There are instances of sexism that are not so easily explained or resolved. Rape in Sierra Leone is common and seldom punished. The legislation on intra-marital rape has not been brought up to international standards and therefore there is no such classification. Marriage is in many cases accompanied with the payment of a bride price from the husband to wife’s family: a gift of goods and / or money in exchange for their daughter. This commoditisation of the woman leads to a sense of ownership in many men, reducing the human value and attributes that women should be afforded.

In fact, rape and other sexual harassment such as touching, groping, or assault is common yet rarely prosecuted. Women are often implored by families not to pursue criminal convictions in order to maintain family honour, and regularly dismissed by police if they do pursue a criminal conviction. This objectification of women has been further exemplified in several rape cases in Sierra Leone over the past few years. In the case that the rapist has been a stranger or community member, rather than pursue the criminal for justice there is a commonly held view that he has damaged the family property. There have been cases when, if the rapist compensates the family with a bag or two of rice, depending on the negotiation, he can then take his victim with him – damaged goods are no use to the family any more….

While this sort of arrangement is not everywhere or in every instance, it is not nearly as uncommon as it should be. Miriam told me that she has seen several occasions when the father of a raped girl has negotiated with the rapist, and even pleaded with the police for the release of the rapist in order to finalise the exchange. A truly horrifying scene to imagine, and one where you must feel that the self-esteem and human worth of the poor victim is shattered, so far that it must be difficult to consider oneself human at all.

Female Genital Mutilation (FGM) is another instance of gender-related control in Sierra Leone, and one that we campaign heavily against. The act is as symbolic as it is horrifying: by removing the sexual enjoyment of women they notionally become a purely functional vessel for procreation. The driving intent behind this savage act are, once again, to reduce the likelihood of promiscuous behaviour and demonstrate the familial control over the young woman. In effect, these are both once again designed to control and protect the family’s asset for financial gain. One of the most terrible realities of FGM is that the act is usually carried out by the women from within the family and community; usually, it will be a mixture of mother, aunts, and community elders that perform it on the young woman. I remember back to Sarian Karim-Kamara at the Overcoming Obstacles: Girls in Sierra Leone fundraising evening that we held last year giving us her personal memories of FGM. There she told us the chilling details of deception and community influence that culminated in her mutilation when she was just 14.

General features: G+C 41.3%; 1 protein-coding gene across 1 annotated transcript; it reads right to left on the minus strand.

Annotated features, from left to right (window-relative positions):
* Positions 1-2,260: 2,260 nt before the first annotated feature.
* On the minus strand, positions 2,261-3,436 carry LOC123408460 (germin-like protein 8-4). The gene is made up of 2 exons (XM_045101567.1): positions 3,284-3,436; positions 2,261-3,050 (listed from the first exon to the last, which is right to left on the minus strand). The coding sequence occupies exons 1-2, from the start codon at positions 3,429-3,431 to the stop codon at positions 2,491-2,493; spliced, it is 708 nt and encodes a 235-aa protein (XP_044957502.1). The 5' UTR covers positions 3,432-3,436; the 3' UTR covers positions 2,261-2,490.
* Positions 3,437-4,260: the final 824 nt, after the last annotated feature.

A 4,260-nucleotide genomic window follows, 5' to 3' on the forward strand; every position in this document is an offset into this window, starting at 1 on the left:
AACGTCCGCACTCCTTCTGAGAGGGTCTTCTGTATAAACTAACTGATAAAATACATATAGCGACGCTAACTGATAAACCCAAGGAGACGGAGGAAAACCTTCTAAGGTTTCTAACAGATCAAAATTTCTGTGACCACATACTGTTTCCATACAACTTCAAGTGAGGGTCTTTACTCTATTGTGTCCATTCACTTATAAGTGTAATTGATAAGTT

Poor educucation, low aspirations, rape, and mutilation: women face many external struggles in Sierra Leone, but Miriam notes that one of the most crucial elements of EducAid’s fight is to make women believe in themselves. Miriam writes:

‘The women are often their own worst enemy in terms of not actively contributing equally to society. Often, they sit back and behave like a second class of citizen – the men are therefore further armed to say that you can’t leave things to the women.

The reasons for this are many and complicated, but overall women are treated as lower from the moment they are born. They see their mothers and sisters treated as lower, and are subjected to mutilation by those ‘peers’ so it appears as though this is the natural order. Once again, education has not kicked in early enough to dispel these vicious perceptions, and the cycle continues to perpetuate itself. To go against this perception is very difficult when it is engrained from so young.”

At EducAid, however, we are actively against it. Find out tomorrow how we instil the lessons of gender equality in to our students.

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[1] http://www.theguardian.com/business/economics-blog/2013/dec/06/gender-equality-women-stereotypes-stop-progress